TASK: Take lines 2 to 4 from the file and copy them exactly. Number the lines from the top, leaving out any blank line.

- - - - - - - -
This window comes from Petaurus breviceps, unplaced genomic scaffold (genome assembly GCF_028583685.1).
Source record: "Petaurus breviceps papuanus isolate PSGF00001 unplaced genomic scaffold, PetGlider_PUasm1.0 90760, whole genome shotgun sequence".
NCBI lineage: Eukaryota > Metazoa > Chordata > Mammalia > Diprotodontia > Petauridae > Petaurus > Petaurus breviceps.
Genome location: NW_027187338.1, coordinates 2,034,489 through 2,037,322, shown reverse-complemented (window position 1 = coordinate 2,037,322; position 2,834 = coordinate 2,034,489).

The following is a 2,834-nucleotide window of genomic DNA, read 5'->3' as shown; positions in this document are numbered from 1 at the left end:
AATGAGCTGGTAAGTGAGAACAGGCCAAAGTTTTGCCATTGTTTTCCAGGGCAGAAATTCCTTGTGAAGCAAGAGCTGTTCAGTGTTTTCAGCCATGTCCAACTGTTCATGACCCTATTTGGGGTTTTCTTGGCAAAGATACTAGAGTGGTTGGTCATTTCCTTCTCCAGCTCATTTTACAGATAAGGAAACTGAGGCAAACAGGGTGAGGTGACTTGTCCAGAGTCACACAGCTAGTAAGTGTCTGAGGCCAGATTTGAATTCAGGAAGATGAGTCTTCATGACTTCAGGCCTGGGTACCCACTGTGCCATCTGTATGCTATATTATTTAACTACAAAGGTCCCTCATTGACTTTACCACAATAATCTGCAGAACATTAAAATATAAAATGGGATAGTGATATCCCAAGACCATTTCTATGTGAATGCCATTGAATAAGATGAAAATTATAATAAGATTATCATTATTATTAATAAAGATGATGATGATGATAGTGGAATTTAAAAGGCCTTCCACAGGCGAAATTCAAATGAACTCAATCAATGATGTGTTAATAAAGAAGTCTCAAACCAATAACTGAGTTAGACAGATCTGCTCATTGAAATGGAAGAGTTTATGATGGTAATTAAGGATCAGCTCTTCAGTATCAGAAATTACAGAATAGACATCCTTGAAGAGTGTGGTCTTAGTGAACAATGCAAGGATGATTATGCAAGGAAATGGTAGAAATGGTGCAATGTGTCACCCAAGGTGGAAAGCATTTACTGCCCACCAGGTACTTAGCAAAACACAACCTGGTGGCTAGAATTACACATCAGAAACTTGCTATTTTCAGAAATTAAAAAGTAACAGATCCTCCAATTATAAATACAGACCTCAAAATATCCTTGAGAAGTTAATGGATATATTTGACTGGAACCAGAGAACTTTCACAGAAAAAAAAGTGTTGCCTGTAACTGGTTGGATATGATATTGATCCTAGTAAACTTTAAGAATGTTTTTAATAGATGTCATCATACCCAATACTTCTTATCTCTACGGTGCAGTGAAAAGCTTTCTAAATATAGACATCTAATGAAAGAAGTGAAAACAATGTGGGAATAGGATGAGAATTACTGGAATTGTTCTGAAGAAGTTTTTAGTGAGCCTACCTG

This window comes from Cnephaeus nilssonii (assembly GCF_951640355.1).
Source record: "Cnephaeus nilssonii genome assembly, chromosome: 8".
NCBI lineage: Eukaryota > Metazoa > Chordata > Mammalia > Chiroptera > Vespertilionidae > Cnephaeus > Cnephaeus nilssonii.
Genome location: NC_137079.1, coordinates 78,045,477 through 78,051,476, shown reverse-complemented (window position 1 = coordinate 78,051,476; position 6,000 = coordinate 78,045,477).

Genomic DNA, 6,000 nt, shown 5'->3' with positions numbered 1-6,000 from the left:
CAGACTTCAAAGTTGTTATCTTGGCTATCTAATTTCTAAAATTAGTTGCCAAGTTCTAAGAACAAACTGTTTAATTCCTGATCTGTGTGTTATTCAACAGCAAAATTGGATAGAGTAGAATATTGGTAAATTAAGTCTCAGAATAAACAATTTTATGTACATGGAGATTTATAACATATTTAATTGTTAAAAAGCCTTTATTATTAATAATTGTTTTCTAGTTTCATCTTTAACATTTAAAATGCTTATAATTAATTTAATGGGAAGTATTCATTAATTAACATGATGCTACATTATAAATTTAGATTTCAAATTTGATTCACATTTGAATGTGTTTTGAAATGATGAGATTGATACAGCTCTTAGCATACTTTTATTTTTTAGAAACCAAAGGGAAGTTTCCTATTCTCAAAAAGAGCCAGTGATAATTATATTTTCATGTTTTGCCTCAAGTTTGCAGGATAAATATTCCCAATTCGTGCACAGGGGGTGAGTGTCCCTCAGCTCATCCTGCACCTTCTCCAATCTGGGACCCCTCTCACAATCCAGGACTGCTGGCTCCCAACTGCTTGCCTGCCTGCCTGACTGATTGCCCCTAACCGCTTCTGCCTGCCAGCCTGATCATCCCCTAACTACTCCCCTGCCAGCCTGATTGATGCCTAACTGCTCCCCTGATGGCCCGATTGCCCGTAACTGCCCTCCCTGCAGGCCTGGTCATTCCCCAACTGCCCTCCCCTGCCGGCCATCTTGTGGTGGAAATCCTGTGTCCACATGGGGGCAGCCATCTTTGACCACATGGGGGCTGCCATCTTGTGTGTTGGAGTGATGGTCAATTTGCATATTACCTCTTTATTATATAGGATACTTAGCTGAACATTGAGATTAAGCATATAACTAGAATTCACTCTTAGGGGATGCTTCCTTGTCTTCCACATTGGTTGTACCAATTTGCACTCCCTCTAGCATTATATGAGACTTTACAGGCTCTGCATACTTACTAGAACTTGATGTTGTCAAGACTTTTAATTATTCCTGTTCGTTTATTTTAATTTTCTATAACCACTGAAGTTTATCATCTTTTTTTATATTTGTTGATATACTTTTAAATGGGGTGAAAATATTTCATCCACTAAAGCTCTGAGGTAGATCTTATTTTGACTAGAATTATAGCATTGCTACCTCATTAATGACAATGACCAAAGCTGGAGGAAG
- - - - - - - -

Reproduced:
Source record: "Petaurus breviceps papuanus isolate PSGF00001 unplaced genomic scaffold, PetGlider_PUasm1.0 90760, whole genome shotgun sequence".
NCBI lineage: Eukaryota > Metazoa > Chordata > Mammalia > Diprotodontia > Petauridae > Petaurus > Petaurus breviceps.
Genome location: NW_027187338.1, coordinates 2,034,489 through 2,037,322, shown reverse-complemented (window position 1 = coordinate 2,037,322; position 2,834 = coordinate 2,034,489).